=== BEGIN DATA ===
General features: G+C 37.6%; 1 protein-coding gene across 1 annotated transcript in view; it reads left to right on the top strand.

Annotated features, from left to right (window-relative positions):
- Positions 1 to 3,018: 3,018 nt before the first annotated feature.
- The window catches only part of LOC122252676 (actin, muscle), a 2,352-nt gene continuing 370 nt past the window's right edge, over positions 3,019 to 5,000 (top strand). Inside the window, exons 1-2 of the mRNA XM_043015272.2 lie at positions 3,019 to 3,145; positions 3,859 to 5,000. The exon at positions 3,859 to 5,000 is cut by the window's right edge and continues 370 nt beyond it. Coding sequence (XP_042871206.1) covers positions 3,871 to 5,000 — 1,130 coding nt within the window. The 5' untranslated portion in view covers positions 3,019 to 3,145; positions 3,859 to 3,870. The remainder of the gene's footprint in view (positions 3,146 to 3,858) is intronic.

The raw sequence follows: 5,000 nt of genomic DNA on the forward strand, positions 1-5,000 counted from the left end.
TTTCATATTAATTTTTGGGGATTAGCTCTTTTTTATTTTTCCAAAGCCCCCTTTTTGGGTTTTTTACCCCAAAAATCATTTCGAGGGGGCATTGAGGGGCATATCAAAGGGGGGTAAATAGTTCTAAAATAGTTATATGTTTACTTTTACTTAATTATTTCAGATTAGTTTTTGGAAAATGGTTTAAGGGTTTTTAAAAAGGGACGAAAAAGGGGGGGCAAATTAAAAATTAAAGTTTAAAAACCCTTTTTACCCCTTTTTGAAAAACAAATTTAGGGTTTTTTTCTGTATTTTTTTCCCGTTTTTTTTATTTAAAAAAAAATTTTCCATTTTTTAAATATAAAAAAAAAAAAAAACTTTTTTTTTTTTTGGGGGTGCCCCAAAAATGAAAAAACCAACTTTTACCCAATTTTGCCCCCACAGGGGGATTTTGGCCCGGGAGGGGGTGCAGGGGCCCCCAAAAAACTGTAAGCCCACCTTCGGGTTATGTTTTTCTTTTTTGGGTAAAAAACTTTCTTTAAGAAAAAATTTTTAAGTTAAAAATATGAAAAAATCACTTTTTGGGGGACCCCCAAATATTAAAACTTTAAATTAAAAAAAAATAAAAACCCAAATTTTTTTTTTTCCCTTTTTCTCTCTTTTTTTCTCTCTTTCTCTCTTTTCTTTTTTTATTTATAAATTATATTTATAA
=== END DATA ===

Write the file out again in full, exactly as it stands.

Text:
General features: G+C 37.6%; 1 protein-coding gene across 1 annotated transcript in view; it reads left to right on the top strand.

Annotated features, from left to right (window-relative positions):
- Positions 1 to 3,018: 3,018 nt before the first annotated feature.
- The window catches only part of LOC122252676 (actin, muscle), a 2,352-nt gene continuing 370 nt past the window's right edge, over positions 3,019 to 5,000 (top strand). Inside the window, exons 1-2 of the mRNA XM_043015272.2 lie at positions 3,019 to 3,145; positions 3,859 to 5,000. The exon at positions 3,859 to 5,000 is cut by the window's right edge and continues 370 nt beyond it. Coding sequence (XP_042871206.1) covers positions 3,871 to 5,000 — 1,130 coding nt within the window. The 5' untranslated portion in view covers positions 3,019 to 3,145; positions 3,859 to 3,870. The remainder of the gene's footprint in view (positions 3,146 to 3,858) is intronic.

The raw sequence follows: 5,000 nt of genomic DNA on the forward strand, positions 1-5,000 counted from the left end.
TTTCATATTAATTTTTGGGGATTAGCTCTTTTTTATTTTTCCAAAGCCCCCTTTTTGGGTTTTTTACCCCAAAAATCATTTCGAGGGGGCATTGAGGGGCATATCAAAGGGGGGTAAATAGTTCTAAAATAGTTATATGTTTACTTTTACTTAATTATTTCAGATTAGTTTTTGGAAAATGGTTTAAGGGTTTTTAAAAAGGGACGAAAAAGGGGGGGCAAATTAAAAATTAAAGTTTAAAAACCCTTTTTACCCCTTTTTGAAAAACAAATTTAGGGTTTTTTTCTGTATTTTTTTCCCGTTTTTTTTATTTAAAAAAAAATTTTCCATTTTTTAAATATAAAAAAAAAAAAAAACTTTTTTTTTTTTTGGGGGTGCCCCAAAAATGAAAAAACCAACTTTTACCCAATTTTGCCCCCACAGGGGGATTTTGGCCCGGGAGGGGGTGCAGGGGCCCCCAAAAAACTGTAAGCCCACCTTCGGGTTATGTTTTTCTTTTTTGGGTAAAAAACTTTCTTTAAGAAAAAATTTTTAAGTTAAAAATATGAAAAAATCACTTTTTGGGGGACCCCCAAATATTAAAACTTTAAATTAAAAAAAAATAAAAACCCAAATTTTTTTTTTTCCCTTTTTCTCTCTTTTTTTCTCTCTTTCTCTCTTTTCTTTTTTTATTTATAAATTATATTTATAA